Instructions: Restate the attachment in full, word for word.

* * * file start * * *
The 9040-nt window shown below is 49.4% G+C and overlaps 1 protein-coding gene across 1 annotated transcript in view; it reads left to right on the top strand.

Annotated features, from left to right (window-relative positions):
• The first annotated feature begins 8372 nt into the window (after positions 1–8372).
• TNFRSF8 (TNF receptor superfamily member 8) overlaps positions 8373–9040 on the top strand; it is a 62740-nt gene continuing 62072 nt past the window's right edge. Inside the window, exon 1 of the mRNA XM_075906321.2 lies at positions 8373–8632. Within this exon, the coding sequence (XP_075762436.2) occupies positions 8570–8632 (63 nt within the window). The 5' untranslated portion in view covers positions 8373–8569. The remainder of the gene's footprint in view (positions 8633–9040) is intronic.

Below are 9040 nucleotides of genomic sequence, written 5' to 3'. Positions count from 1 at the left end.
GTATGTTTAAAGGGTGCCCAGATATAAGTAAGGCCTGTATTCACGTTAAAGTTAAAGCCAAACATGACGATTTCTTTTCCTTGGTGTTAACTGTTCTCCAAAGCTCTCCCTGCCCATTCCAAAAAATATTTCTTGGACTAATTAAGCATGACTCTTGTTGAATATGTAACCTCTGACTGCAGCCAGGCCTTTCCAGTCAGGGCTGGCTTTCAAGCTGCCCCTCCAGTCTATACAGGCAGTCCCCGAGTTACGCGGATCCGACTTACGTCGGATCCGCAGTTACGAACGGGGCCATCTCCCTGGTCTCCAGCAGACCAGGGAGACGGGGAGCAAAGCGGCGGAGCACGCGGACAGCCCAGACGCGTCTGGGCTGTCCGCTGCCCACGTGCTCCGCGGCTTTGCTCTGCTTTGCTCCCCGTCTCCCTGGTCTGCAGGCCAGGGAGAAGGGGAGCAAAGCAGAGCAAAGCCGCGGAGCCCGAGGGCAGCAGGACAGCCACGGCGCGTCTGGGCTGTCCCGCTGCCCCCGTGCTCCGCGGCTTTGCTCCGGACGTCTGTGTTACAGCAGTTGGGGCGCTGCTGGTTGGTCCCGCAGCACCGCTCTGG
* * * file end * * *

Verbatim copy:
The 9040-nt window shown below is 49.4% G+C and overlaps 1 protein-coding gene across 1 annotated transcript in view; it reads left to right on the top strand.

Annotated features, from left to right (window-relative positions):
• The first annotated feature begins 8372 nt into the window (after positions 1–8372).
• TNFRSF8 (TNF receptor superfamily member 8) overlaps positions 8373–9040 on the top strand; it is a 62740-nt gene continuing 62072 nt past the window's right edge. Inside the window, exon 1 of the mRNA XM_075906321.2 lies at positions 8373–8632. Within this exon, the coding sequence (XP_075762436.2) occupies positions 8570–8632 (63 nt within the window). The 5' untranslated portion in view covers positions 8373–8569. The remainder of the gene's footprint in view (positions 8633–9040) is intronic.

Below are 9040 nucleotides of genomic sequence, written 5' to 3'. Positions count from 1 at the left end.
GTATGTTTAAAGGGTGCCCAGATATAAGTAAGGCCTGTATTCACGTTAAAGTTAAAGCCAAACATGACGATTTCTTTTCCTTGGTGTTAACTGTTCTCCAAAGCTCTCCCTGCCCATTCCAAAAAATATTTCTTGGACTAATTAAGCATGACTCTTGTTGAATATGTAACCTCTGACTGCAGCCAGGCCTTTCCAGTCAGGGCTGGCTTTCAAGCTGCCCCTCCAGTCTATACAGGCAGTCCCCGAGTTACGCGGATCCGACTTACGTCGGATCCGCAGTTACGAACGGGGCCATCTCCCTGGTCTCCAGCAGACCAGGGAGACGGGGAGCAAAGCGGCGGAGCACGCGGACAGCCCAGACGCGTCTGGGCTGTCCGCTGCCCACGTGCTCCGCGGCTTTGCTCTGCTTTGCTCCCCGTCTCCCTGGTCTGCAGGCCAGGGAGAAGGGGAGCAAAGCAGAGCAAAGCCGCGGAGCCCGAGGGCAGCAGGACAGCCACGGCGCGTCTGGGCTGTCCCGCTGCCCCCGTGCTCCGCGGCTTTGCTCCGGACGTCTGTGTTACAGCAGTTGGGGCGCTGCTGGTTGGTCCCGCAGCACCGCTCTGG